June 26, 2018 2:51 pm
Updated: June 26, 2018 3:11 pm

Southern Ontario will be sweltering over Canada Day weekend

Canada Day celebrations will be hot and humid.

Roberto Machado Noa/LightRocket via Getty Images
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The Canada Day weekend will be epic in Southern Ontario for those that love to bask in balmy temperatures, according to Global News chief meteorologist Anthony Farnell.

“The first heat wave of the year will set up just in time for the long weekend,” Farnell noted. “Temperatures will approach 30 degrees Thursday and Friday but will really soar on Saturday and Sunday across southern Ontario.”

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He said that a heat wave is likely to set new standards in the province’s capital.

“Records will be broken with highs near 35C both days in Toronto,” he explained.

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Farnell warns that people need to be cautious given that the humidex will surpass 40 degrees.

“What will make this weekend potentially dangerous is the humidity,” he said. “The sticky air will be arriving from the southern United States and will make it feel like 40 to 45 degrees.”

Farnell suggests staying indoors after lunch just to be safe.

“Plan ahead with activities that will keep you cool and try to avoid being outside during the hottest part of the day (generally from 12 to 4 p.m.),” he said.

The hot and humid conditions are not expected to subside in the near future.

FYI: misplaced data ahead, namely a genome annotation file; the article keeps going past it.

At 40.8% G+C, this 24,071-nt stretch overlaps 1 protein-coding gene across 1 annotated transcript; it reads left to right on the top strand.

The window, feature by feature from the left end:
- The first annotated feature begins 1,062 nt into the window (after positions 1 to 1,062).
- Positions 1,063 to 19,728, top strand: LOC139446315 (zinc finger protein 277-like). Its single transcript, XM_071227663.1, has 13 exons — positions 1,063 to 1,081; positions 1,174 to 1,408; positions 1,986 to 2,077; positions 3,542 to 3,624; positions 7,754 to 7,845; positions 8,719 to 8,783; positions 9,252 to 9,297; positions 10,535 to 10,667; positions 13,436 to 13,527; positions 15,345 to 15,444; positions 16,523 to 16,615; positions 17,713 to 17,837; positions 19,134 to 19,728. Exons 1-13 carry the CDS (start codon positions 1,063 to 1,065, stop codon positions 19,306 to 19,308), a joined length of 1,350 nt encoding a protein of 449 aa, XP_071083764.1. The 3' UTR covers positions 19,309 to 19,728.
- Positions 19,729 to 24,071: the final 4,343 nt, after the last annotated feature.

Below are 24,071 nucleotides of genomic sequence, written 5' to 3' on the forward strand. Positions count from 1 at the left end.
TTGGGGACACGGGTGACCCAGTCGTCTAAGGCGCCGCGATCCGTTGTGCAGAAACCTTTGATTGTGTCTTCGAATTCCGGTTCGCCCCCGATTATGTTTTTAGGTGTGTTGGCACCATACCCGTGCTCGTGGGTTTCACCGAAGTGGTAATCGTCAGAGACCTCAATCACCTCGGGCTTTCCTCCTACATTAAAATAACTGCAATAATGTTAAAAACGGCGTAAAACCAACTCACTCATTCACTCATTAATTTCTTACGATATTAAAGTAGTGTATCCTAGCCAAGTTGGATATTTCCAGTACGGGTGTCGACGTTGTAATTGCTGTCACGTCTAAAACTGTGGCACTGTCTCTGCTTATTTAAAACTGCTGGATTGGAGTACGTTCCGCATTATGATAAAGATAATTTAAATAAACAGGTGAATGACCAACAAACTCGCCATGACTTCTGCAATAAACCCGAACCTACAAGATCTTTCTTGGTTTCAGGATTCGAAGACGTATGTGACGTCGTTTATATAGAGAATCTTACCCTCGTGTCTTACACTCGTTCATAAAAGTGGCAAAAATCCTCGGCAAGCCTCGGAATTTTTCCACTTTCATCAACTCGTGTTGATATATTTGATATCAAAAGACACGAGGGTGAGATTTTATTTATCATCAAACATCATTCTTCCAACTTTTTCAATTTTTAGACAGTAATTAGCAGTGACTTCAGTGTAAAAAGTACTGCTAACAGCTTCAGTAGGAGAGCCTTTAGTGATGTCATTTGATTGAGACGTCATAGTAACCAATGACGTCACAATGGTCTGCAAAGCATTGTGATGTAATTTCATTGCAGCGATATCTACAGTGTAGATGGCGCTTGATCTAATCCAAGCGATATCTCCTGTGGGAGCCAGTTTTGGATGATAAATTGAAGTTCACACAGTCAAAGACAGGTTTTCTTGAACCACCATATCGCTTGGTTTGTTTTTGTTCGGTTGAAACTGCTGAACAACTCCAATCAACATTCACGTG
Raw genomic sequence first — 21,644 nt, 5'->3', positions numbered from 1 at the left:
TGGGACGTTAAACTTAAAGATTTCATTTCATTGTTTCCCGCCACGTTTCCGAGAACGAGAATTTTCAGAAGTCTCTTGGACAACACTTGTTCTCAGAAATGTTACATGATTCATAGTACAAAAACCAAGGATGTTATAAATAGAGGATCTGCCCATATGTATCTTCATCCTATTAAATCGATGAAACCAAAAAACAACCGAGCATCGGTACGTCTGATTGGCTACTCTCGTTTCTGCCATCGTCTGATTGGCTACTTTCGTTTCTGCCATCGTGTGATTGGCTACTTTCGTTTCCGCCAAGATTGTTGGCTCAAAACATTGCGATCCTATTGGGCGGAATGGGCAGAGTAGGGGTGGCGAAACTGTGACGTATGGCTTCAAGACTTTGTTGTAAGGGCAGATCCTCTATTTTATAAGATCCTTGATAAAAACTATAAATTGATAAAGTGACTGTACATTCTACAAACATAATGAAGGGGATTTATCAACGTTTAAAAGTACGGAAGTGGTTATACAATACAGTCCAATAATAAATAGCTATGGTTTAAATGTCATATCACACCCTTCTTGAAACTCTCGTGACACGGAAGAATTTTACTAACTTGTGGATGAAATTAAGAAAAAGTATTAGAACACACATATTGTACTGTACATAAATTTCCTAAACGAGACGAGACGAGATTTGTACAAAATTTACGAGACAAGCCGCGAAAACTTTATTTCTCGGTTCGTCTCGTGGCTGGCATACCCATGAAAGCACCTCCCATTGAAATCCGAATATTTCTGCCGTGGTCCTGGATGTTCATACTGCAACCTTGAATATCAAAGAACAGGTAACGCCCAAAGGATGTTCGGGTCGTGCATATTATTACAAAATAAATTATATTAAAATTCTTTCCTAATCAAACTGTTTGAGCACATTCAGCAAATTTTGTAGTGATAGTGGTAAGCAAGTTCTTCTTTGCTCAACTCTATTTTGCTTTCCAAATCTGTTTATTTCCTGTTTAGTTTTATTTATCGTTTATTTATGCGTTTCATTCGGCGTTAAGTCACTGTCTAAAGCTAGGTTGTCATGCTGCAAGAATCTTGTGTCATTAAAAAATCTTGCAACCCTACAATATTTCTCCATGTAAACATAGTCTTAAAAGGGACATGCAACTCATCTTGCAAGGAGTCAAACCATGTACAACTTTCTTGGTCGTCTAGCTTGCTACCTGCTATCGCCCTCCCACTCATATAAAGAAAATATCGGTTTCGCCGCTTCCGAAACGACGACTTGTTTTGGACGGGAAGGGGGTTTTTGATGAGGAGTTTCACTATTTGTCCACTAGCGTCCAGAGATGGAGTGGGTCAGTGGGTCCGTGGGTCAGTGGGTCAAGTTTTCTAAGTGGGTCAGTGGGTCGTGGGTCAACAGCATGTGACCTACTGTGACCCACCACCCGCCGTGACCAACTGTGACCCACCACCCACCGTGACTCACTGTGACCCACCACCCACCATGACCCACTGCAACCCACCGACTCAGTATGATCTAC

“There is minor relief coming on Monday with showers and thunderstorms but don’t expect cool weather to return any time soon. Highs near or above 30 degrees are expected to last through next week.”

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On its website, the Region of Waterloo warns that it is never a good idea to leave people or pets inside a parked vehicle during extreme temperatures.

Geoff Coulson, warning preparedness meteorologist at Environment Canada, warns that “sun safety is going to be a thing for folks to remember.

“We’re probably going to be looking at UV indexes of 9 or 10, that’ll be very high. So (remember) sunblock, floppy hat to protect the ears and the back of the neck.”

Coulson also issued a reminder to keep “a close eye on the very young and the elderly, those that may not be able to cope with the heat as well.”

He notes that neighbours who don’t have air conditioning will need to be checked on.

“People should be checking in on them on a regular basis, Coulson said. “The body’s not really going to get much of a chance to recuperate with overnight temperatures.”

As usual, there will be Canada Day events with large crowds across the province, so he suggests finding shade or even going to far as bringing an umbrella to avoid direct sunlight.

Environment Canada also urges people to monitor themselves and loved ones for symptoms of heat stroke or exhaustion.

Symptoms include:

  • High body temperature
  • Lack of sweat
  • Confusion
  • Fainting
  • Unconsciousness

Particular vigilance is recommended for children, seniors, individuals with pre-existing lung, heart, kidney, nervous system, mental health or diabetic conditions, outdoor workers as well as those who are socially isolated.

Watch: Anthony Farnell’s summer forecast

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